Big Meas is one of the best lettering artists out there. Starting in graffiti and transitioning into tattooing, he’s forged a huge identity and reputation, showing the world how far you can take a part of the craft that many take for granted. Chances are, you have one of his lettering guides in your studio for reference. We had a quick chat with the man behind the lettering.
Interview by James Mccauley
Photography by Big Meas
So it’s pretty well known that your early days in graffiti heavily inspired your transition into tattooing, but did you do a more traditional apprenticeship?
Yes sir. very traditional. I had to do all the tube scrubbing, trash taking out and all the other general bullshit the dudes at the shop needed me to do and they talked shit and picked on me while I did it haha.
Did you start off as more of an ‘all rounder’ or were you focusing on lettering from the very beginning?
I got into tattooing with the sole purpose of trying to push lettering as far as I could, it’s always been my passion. But in the beginning, I did have to tattoo whatever walked in the door just to pay the bills.
I have to ask, just where did the ‘Big Meas’ name come from?
Big Meas has been my graffiti moniker since 2002, so when I got into tattooing I just kinda brought that history with me. Basically, all the normal words have been taken so I got together with some guys picked some letters I liked and made a word outta it. So it legitimately doesn’t mean shit haha, but I’m proud of what its become.
You travel a lot, doing many conventions in each year. Where are your favourite places to travel to and where would you like to travel to but haven’t had the chance yet?
I want to go to Japan really bad. Actually, I’d like to see all the Asian countries because I have never been yet. 2017! I went to Athens, Greece and that is probably one of the top stops I’ve been to. Can’t wait to go back. Really like NZ as well.
What is it about tattooing at shows, other than the travel, that you love so much? So many tattooers find it difficult to tattoo in that environment.
Well man, I kinda have based my whole career around working shows. I started working shows 6 months into being a full-time tattooer. My first show was the Richmond, VA show and I got to see Jack Rudy and all these bad asses there and I was hooked. I just like to be out in the public with everyone ya know. Brushing elbows with the tattoo world I guess, and many great tattooers that aren’t necessarily popular on social media but kill it at home and come out to their local convention.
You’ve always said that BJ Betts is a big inspiration to you. What is it about his tattooing that you admire so much?
I just think BJ has helped pave the way for my generation. He was a big part, along with the older guys that he looked up to for making the public see how cool lettering can be… and he’s ridiculously good ha!
Who are some of your other inspirations?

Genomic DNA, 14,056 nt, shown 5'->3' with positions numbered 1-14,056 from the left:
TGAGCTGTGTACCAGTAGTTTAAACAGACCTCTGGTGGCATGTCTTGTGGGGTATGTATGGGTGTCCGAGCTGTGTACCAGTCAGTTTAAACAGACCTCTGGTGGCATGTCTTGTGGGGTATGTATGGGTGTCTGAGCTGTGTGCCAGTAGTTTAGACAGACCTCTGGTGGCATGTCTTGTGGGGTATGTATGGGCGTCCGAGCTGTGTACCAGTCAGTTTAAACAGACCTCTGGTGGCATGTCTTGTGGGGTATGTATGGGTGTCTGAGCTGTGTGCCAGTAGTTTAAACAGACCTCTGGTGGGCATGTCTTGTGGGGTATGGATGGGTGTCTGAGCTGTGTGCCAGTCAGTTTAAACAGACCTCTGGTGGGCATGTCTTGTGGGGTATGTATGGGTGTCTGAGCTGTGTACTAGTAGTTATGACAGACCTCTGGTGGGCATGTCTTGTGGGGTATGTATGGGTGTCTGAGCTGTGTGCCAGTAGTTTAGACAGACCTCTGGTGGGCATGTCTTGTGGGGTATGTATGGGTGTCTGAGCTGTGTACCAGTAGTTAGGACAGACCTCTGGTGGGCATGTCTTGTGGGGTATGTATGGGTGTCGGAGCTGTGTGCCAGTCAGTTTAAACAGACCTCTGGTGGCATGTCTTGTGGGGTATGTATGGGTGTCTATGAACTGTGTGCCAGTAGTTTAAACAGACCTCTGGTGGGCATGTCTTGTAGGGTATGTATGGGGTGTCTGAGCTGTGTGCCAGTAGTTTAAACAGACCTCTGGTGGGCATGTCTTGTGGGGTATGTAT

Dave Smith, Jack Rudy, Freddy Negrete, Grime, Freddy Corbin, the list could really go on forever.
What outside of tattooing do you draw inspiration from?
Sign painting for sure. Old money. Gothic architecture, hot rod/lowrider art, lots of stuff like that.
What are your interests outside of tattooing, art and work?
I love old cars/trucks, motorcycles, drag racing and motocross. Pretty much into anything with a motor. I’ve been known to get out and paint a wall here n there as well.
Which machines are you using the most at the moment?
I have a really sick Xam the Spaniard machine I use that and a Norm liner on just about every tattoo for linework. I use a Dan Kubin rotary for shading and I love that thing a tonne. I recommend them all.
I’m sure many of the people reading this interview will be familiar with your lettering guides and have them in their studios. We do! They’ve always been great to show people just how cool lettering can be, that might not have considered it. How did you find the process of putting the book and the DVD together? Your work sold around the globe!
Man, the book thing turned into something that I never even thought that it would haha. They sell to shops and tattooers from all around the globe and that’s pretty humbling man. The books weren’t super hard to put together because I draw all the time so that wasn’t too bad. The DVD however, was an insane process. Lots of things that I don’t normally do like recording voice overs in the recording studio and stuff like that. Both well worth it though and cool to be able to give back to tattooing a little.
Lastly, could you tell us your favourite story from your time in tattooing or travelling?
There’s so many good stories man so i definitely cannot even begin to narrow that down to one single story and some there’s no way I would share or, I’ve been sworn to secrecy. But I will say I was on an island off the coast of Greece this past summer with a few tattooer buddies and we were trying to charter a boat out to swim but all the places were closed because the water was too rough. They said it was too unsafe for us. Well, as we were leaving some old pirate approached us and said he would take us out for $20 so we were like…sick! So he takes us out on this super sketchy little boat and we went into a few caves and swam in some insanely clear and blue water. I’ve never seen anything like it. On the way back we got in some pretty rough water but over all, it was an amazing day.
Just want to say thanks to everyone for all of the support over the years and to all the lettering guys that came before me and will come after me. RESPECT. Also be on the lookout for SACRED HAND TATTOO SOCIETY opening this October in Columbus, Ohio!
You can find more about Big Meas at: